Idaho State University to offer comprehensive teacher training to 450 K-12 educators June 4-8 in Pocatello
Posted May 29, 2012
More than 450 educators from Southeast Idaho's 52 school districts will converge at Idaho State University June 4-8 to learn a proven, comprehensive teacher-training model that improves student achievement.
Idaho State University College of Education and Dell are teaming up to offer Total Instructional Alignment Conference at the ISU Pond Student Union. Dell will provide computer technology and support for educators from 52 schools districts in Southeast Idaho.
"The Idaho Total Instructional Alignment is a grass-roots, teacher-driven process to design and develop a method by which the Common Core State Standards can be integrated into classroom instruction," said Chuck Zimmerly, interim director of the College of Education’s Intermountain Center for Educational Effectiveness. "It is essential to begin the integration of the CCSS into classroom teaching this fall, with the new Smarter Balanced Assessment Consortium's new ISAT replacement test due to be implemented in 2014."
Teams of educators at the conference will learn and implement the TIA teaching model, which aligns standards with curriculum, curriculum with instruction, and then assesses how effectively the standards have been met. The TIA model incorporates the national Common Core State Standards and will assist teachers in meeting these standards when they are implemented into K-12 classrooms this fall.
"Meeting the Common Core State Standards is a big deal," said Susan Jenkins, director of the TIA project and College of Education assistant dean. "The time is now for learning to meet these standards and our work with Idaho teachers is critical. The ISU College of Education is in the lead pack nationally on helping educators learn TIA so they can meet these new national standards."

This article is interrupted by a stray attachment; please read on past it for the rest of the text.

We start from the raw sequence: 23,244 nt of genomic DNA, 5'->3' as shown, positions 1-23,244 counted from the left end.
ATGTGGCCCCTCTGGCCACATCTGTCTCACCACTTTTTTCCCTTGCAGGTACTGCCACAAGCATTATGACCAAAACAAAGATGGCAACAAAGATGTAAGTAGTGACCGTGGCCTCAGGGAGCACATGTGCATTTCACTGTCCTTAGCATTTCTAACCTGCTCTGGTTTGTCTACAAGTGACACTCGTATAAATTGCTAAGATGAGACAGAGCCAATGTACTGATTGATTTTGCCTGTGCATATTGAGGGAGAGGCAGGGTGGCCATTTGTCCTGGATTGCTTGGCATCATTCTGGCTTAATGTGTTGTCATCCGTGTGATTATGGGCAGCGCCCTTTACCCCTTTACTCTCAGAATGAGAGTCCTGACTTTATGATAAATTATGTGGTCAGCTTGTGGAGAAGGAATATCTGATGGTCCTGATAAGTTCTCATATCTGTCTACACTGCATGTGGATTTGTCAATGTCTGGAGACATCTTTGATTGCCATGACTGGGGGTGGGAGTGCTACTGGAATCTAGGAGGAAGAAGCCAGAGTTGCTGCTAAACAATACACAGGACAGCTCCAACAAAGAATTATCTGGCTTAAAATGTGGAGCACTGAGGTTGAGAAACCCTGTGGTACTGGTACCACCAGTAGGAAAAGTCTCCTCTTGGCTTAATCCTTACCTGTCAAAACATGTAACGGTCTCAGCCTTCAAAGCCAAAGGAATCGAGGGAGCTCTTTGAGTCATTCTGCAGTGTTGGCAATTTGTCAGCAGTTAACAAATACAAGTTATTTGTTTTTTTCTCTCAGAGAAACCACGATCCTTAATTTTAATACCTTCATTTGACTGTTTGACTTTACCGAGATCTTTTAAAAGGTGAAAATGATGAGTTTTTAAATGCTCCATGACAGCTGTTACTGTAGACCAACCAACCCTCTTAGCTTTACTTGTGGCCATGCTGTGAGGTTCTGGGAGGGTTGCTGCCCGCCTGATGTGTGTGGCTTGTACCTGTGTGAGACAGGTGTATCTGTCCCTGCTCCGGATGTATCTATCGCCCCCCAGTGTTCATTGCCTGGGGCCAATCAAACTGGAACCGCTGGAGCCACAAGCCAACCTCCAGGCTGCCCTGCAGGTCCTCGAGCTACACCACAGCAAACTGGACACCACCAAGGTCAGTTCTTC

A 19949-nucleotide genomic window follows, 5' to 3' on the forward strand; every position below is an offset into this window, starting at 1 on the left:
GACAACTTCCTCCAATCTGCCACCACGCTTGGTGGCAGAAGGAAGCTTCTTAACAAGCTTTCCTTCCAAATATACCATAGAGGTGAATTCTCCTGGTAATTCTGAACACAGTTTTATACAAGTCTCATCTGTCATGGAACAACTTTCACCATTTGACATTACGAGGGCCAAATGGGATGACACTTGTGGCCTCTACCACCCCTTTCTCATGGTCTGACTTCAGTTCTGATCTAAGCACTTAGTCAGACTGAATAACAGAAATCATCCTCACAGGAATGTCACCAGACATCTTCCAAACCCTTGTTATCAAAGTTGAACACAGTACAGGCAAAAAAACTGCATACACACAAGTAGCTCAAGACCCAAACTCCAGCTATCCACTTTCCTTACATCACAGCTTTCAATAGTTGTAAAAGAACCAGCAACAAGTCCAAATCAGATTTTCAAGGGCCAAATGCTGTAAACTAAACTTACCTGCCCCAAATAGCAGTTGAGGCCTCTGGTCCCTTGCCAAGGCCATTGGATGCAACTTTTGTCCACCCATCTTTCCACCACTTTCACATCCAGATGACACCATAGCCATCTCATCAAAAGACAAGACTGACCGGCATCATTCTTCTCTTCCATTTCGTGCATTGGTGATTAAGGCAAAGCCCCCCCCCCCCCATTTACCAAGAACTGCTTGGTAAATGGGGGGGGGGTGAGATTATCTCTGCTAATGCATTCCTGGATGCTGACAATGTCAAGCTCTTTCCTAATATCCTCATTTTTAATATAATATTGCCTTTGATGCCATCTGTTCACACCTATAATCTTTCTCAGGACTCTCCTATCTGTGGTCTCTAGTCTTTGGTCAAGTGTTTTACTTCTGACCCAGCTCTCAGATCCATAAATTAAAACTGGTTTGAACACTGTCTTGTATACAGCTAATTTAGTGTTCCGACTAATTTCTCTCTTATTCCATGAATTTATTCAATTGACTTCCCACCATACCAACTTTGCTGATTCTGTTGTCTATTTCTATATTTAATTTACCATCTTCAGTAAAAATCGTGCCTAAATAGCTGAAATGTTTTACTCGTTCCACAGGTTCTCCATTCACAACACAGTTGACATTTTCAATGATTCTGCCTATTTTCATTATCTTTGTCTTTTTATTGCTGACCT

Classrooms, schools and districts that have implemented the TIA program have shown a measurable improvement in their Annual Yearly Progress Reports as mandated by the state under the No Child Left Behind Act, Jenkins said.
Dell is loaning ISU about $100,000 in technical assistance for the event, providing about 100 laptop computers with wireless cards and basic projectors to each team of educators.
"We're thrilled that Dell is joining us in efforts to expand the program’s use," Jenkins said.
The teams of teachers, which are organized by content area and grade level, will use software and the technology to develop "Total Instructional Alignment" instructional documents that they will use as roadmaps for their class instruction and assessment for the upcoming academic year. These documents have become a pivotal instructional tool for participating districts and are routinely used in professional development workshops and classrooms.
The Idaho State University College of Education is organizing and teaching TIA conferences throughout the state this summer, with one running June 18-22 at ISU-Meridian and one July 9-13 at Moscow.
For more information on the Total Instructional Alignment program, visit http://ed.isu.edu/depts/tia/index.shtml.